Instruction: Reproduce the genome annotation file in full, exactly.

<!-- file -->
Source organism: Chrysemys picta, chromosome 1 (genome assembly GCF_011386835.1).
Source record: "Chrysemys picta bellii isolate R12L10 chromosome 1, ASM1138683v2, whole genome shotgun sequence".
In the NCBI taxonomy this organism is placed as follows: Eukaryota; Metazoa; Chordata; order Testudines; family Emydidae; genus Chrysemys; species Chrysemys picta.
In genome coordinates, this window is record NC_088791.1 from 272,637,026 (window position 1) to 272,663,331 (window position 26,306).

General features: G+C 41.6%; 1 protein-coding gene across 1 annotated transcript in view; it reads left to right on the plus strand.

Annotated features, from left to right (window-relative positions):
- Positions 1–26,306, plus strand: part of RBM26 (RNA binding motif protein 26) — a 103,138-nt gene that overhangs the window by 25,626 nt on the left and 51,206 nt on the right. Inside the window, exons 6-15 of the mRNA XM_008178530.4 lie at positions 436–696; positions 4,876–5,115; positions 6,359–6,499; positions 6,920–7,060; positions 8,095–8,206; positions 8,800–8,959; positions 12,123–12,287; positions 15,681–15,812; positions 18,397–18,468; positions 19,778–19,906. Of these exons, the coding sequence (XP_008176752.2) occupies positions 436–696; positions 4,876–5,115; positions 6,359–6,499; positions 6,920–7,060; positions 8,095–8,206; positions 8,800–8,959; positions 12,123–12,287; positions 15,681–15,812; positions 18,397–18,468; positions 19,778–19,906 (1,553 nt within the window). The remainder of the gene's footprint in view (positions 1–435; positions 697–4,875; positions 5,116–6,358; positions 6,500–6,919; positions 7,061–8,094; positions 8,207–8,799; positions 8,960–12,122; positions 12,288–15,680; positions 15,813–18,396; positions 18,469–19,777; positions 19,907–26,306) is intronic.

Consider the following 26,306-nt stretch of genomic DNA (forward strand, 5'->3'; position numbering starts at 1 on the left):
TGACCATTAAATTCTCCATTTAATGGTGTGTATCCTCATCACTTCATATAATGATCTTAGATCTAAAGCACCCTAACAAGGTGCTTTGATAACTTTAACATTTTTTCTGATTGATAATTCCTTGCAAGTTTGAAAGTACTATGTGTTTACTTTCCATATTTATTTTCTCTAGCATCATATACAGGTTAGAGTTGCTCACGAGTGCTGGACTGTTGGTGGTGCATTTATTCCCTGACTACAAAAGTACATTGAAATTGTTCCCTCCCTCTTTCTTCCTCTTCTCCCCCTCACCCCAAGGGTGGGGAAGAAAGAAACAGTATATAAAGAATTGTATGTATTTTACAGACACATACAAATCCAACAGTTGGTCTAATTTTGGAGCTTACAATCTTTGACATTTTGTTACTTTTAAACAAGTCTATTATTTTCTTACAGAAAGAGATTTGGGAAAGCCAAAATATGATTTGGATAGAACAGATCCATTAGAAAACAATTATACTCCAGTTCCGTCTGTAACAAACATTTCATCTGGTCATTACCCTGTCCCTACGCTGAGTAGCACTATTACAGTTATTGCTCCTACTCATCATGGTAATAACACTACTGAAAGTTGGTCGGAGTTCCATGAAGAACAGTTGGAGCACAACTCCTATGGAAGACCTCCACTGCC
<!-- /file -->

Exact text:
Source organism: Chrysemys picta, chromosome 1 (genome assembly GCF_011386835.1).
Source record: "Chrysemys picta bellii isolate R12L10 chromosome 1, ASM1138683v2, whole genome shotgun sequence".
In the NCBI taxonomy this organism is placed as follows: Eukaryota; Metazoa; Chordata; order Testudines; family Emydidae; genus Chrysemys; species Chrysemys picta.
In genome coordinates, this window is record NC_088791.1 from 272,637,026 (window position 1) to 272,663,331 (window position 26,306).

General features: G+C 41.6%; 1 protein-coding gene across 1 annotated transcript in view; it reads left to right on the plus strand.

Annotated features, from left to right (window-relative positions):
- Positions 1–26,306, plus strand: part of RBM26 (RNA binding motif protein 26) — a 103,138-nt gene that overhangs the window by 25,626 nt on the left and 51,206 nt on the right. Inside the window, exons 6-15 of the mRNA XM_008178530.4 lie at positions 436–696; positions 4,876–5,115; positions 6,359–6,499; positions 6,920–7,060; positions 8,095–8,206; positions 8,800–8,959; positions 12,123–12,287; positions 15,681–15,812; positions 18,397–18,468; positions 19,778–19,906. Of these exons, the coding sequence (XP_008176752.2) occupies positions 436–696; positions 4,876–5,115; positions 6,359–6,499; positions 6,920–7,060; positions 8,095–8,206; positions 8,800–8,959; positions 12,123–12,287; positions 15,681–15,812; positions 18,397–18,468; positions 19,778–19,906 (1,553 nt within the window). The remainder of the gene's footprint in view (positions 1–435; positions 697–4,875; positions 5,116–6,358; positions 6,500–6,919; positions 7,061–8,094; positions 8,207–8,799; positions 8,960–12,122; positions 12,288–15,680; positions 15,813–18,396; positions 18,469–19,777; positions 19,907–26,306) is intronic.

Consider the following 26,306-nt stretch of genomic DNA (forward strand, 5'->3'; position numbering starts at 1 on the left):
TGACCATTAAATTCTCCATTTAATGGTGTGTATCCTCATCACTTCATATAATGATCTTAGATCTAAAGCACCCTAACAAGGTGCTTTGATAACTTTAACATTTTTTCTGATTGATAATTCCTTGCAAGTTTGAAAGTACTATGTGTTTACTTTCCATATTTATTTTCTCTAGCATCATATACAGGTTAGAGTTGCTCACGAGTGCTGGACTGTTGGTGGTGCATTTATTCCCTGACTACAAAAGTACATTGAAATTGTTCCCTCCCTCTTTCTTCCTCTTCTCCCCCTCACCCCAAGGGTGGGGAAGAAAGAAACAGTATATAAAGAATTGTATGTATTTTACAGACACATACAAATCCAACAGTTGGTCTAATTTTGGAGCTTACAATCTTTGACATTTTGTTACTTTTAAACAAGTCTATTATTTTCTTACAGAAAGAGATTTGGGAAAGCCAAAATATGATTTGGATAGAACAGATCCATTAGAAAACAATTATACTCCAGTTCCGTCTGTAACAAACATTTCATCTGGTCATTACCCTGTCCCTACGCTGAGTAGCACTATTACAGTTATTGCTCCTACTCATCATGGTAATAACACTACTGAAAGTTGGTCGGAGTTCCATGAAGAACAGTTGGAGCACAACTCCTATGGAAGACCTCCACTGCC